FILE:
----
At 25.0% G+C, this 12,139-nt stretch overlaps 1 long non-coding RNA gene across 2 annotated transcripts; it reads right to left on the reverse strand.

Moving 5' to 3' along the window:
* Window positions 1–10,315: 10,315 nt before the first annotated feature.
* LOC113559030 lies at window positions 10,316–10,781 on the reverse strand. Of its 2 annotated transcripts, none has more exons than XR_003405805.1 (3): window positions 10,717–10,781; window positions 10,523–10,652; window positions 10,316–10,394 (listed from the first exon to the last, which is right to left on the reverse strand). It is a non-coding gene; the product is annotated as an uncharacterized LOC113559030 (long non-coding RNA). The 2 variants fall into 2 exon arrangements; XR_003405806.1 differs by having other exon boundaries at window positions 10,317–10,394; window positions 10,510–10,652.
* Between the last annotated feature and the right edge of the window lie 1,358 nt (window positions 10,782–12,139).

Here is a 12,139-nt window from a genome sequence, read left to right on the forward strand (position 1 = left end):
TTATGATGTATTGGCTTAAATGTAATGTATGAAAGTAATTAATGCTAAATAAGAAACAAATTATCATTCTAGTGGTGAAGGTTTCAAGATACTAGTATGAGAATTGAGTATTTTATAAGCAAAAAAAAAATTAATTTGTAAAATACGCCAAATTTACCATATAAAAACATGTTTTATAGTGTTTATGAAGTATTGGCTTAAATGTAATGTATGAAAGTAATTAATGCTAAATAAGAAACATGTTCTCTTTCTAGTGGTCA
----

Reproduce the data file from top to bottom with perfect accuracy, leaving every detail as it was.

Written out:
At 25.0% G+C, this 12,139-nt stretch overlaps 1 long non-coding RNA gene across 2 annotated transcripts; it reads right to left on the reverse strand.

Moving 5' to 3' along the window:
* Window positions 1–10,315: 10,315 nt before the first annotated feature.
* LOC113559030 lies at window positions 10,316–10,781 on the reverse strand. Of its 2 annotated transcripts, none has more exons than XR_003405805.1 (3): window positions 10,717–10,781; window positions 10,523–10,652; window positions 10,316–10,394 (listed from the first exon to the last, which is right to left on the reverse strand). It is a non-coding gene; the product is annotated as an uncharacterized LOC113559030 (long non-coding RNA). The 2 variants fall into 2 exon arrangements; XR_003405806.1 differs by having other exon boundaries at window positions 10,317–10,394; window positions 10,510–10,652.
* Between the last annotated feature and the right edge of the window lie 1,358 nt (window positions 10,782–12,139).

Here is a 12,139-nt window from a genome sequence, read left to right on the forward strand (position 1 = left end):
TTATGATGTATTGGCTTAAATGTAATGTATGAAAGTAATTAATGCTAAATAAGAAACAAATTATCATTCTAGTGGTGAAGGTTTCAAGATACTAGTATGAGAATTGAGTATTTTATAAGCAAAAAAAAAATTAATTTGTAAAATACGCCAAATTTACCATATAAAAACATGTTTTATAGTGTTTATGAAGTATTGGCTTAAATGTAATGTATGAAAGTAATTAATGCTAAATAAGAAACATGTTCTCTTTCTAGTGGTCA